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Analysis On Healing
This was something written by my husband, Chris, he wanted me to share:
Miraculous healing is a regular occurrence in the Bible. Interest in this subject has sparked controversy over the years. And although this greater gift is desired today, many fall short of its use. This document details what I've found on the subject.
Faith and Doubt
With even the smallest amount of faith, we should expect big results:
Matthew 17:20: “And He said to them, "Because of the littleness of your faith; for truly I say to you, if you have faith the size of a mustard seed, you will say to this mountain, 'Move from here to there,' and it will move; and nothing will be impossible to you." ”
For the healing subject, we need to realize that with just the smallest amount of faith - one should expect the miraculous.
When you accept Christ and begin a personal relationship with God (i.e. become a Christian), the Spirit of God indwells you. It's the same Spirit in all Christians. The following verse shows this concept applying to faith as well - showing faith as a single entity:
Ephesians 4:4-6: “There is one body and one Spirit, just as also you were called in one hope of your calling; one Lord, one faith, one baptism, one God and Father of all who is over all and through all and in all.”
A related passage in Romans says the following (two different versions provided):
NASB: Romans 12:3: “For through the grace given to me I say to everyone among you not to think more highly of himself than he ought to think, but to think so as to have sound judgment, as God has allotted to each a measure of faith.”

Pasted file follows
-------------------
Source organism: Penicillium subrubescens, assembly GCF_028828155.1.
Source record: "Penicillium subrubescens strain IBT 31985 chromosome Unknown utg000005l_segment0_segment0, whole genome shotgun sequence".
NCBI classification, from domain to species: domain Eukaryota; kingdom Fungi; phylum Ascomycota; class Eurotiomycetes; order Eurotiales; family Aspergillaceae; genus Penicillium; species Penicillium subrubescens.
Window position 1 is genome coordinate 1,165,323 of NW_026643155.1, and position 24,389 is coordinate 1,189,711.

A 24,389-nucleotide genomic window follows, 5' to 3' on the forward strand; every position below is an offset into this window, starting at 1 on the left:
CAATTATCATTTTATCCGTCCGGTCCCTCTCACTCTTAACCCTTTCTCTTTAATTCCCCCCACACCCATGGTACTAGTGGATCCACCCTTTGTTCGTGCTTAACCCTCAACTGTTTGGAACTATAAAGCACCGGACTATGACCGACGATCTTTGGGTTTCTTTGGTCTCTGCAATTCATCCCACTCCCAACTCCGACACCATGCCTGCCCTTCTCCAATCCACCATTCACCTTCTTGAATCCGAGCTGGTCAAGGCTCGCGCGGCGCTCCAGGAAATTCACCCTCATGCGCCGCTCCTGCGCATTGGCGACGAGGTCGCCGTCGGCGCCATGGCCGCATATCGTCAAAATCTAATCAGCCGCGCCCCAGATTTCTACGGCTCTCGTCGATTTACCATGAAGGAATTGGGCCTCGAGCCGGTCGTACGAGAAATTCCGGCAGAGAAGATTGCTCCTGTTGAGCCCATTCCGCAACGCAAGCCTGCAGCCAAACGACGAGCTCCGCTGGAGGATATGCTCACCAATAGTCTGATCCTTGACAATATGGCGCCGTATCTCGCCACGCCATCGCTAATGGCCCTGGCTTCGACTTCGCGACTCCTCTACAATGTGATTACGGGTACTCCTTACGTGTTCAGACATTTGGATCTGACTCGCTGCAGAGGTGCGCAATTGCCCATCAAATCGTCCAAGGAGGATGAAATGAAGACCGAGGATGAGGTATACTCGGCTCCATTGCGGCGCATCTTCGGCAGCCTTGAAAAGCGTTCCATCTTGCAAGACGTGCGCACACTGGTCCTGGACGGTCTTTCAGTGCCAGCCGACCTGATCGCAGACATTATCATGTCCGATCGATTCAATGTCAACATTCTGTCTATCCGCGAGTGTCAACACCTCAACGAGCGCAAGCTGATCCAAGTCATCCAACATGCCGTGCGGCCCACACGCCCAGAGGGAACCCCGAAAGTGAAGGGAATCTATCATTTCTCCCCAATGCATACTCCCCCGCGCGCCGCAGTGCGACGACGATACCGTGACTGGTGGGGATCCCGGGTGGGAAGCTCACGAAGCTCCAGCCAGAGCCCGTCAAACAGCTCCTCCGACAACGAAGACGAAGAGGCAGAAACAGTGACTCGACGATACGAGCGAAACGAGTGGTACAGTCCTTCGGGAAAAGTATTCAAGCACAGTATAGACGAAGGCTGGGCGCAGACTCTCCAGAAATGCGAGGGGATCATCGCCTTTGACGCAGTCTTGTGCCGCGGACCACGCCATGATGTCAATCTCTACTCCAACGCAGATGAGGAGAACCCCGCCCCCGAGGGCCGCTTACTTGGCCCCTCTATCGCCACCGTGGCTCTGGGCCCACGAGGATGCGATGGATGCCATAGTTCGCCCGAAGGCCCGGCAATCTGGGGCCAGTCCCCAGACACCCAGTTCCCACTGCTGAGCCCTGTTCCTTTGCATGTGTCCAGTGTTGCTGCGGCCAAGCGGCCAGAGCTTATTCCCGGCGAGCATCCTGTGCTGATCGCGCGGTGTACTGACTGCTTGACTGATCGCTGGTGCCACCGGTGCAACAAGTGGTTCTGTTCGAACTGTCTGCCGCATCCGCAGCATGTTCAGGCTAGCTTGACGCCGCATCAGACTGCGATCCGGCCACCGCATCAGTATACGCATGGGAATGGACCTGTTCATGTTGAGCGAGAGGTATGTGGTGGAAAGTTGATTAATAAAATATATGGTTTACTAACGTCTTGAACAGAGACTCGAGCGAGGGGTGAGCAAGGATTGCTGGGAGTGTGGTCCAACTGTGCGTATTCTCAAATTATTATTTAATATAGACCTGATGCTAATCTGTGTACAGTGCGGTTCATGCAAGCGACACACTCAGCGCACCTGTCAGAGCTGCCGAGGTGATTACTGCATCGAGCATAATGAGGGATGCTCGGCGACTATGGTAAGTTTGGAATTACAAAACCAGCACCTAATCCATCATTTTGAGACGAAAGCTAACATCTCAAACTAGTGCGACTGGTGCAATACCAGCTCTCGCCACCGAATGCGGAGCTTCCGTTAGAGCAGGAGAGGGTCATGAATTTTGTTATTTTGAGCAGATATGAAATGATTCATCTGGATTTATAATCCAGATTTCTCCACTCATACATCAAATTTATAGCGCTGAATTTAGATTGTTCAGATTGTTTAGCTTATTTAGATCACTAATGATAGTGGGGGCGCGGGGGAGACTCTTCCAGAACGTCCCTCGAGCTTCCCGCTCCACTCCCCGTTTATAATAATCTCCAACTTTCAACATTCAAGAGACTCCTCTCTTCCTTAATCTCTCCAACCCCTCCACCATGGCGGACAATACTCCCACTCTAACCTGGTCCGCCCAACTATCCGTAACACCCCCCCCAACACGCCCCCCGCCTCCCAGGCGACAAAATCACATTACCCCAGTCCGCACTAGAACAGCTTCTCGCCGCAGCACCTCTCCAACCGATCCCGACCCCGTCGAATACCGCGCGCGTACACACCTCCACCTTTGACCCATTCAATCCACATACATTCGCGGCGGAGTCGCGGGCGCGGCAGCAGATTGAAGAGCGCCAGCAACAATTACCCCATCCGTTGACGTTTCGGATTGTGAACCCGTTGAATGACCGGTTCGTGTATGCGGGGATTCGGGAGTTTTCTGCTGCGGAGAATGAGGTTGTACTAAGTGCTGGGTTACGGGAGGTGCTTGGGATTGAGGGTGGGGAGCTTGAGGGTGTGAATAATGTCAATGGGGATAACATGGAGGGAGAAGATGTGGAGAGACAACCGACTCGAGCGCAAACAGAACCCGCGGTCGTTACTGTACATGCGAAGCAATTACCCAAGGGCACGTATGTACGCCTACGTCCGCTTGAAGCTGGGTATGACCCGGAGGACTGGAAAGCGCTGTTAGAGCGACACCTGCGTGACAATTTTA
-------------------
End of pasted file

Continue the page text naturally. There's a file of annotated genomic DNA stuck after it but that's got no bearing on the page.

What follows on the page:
KJV: Romans 12:3: “For I say , through the grace given unto me, to every man that is among you, not to think of himself more highly than he ought to think; but to think soberly, according as God hath dealt to every man the measure of faith.”
I was interested in the translation between the New American Standard Bible (NASB) and the King James Version (KJV). The article ("a" or "the") before "measure" seemed important for the subject, since it appeared to imply a different amount of faith given. So I opened an Interlinear Bible and the Greek Concordance to look further into the actual word being used.
I noticed there wasn't an explicit article in front of measure, but rather "a" and "the" were added for context. Also, I found the same Greek word (translated "measure") was used in other scriptures, including the following (all without an article in the Greek):
Ephesians 4:13: “until we all attain to the unity of the faith, and the knowledge of the Son of God, to a mature man, to the measure of the stature which belongs to the fullness of Christ.”
John 3:34: “For He whom God has sent speaks the words of God; for He gives the Spirit without measure.” [the NIV version reads 'without limit']
Luke 6:38: “Give, and it will be given to you. They will pour into your lap a good measure - pressed down, shaken together, and running over. For by your standard of measure it will be measured to you in return.”
Without being a Greek scholar, here's my point...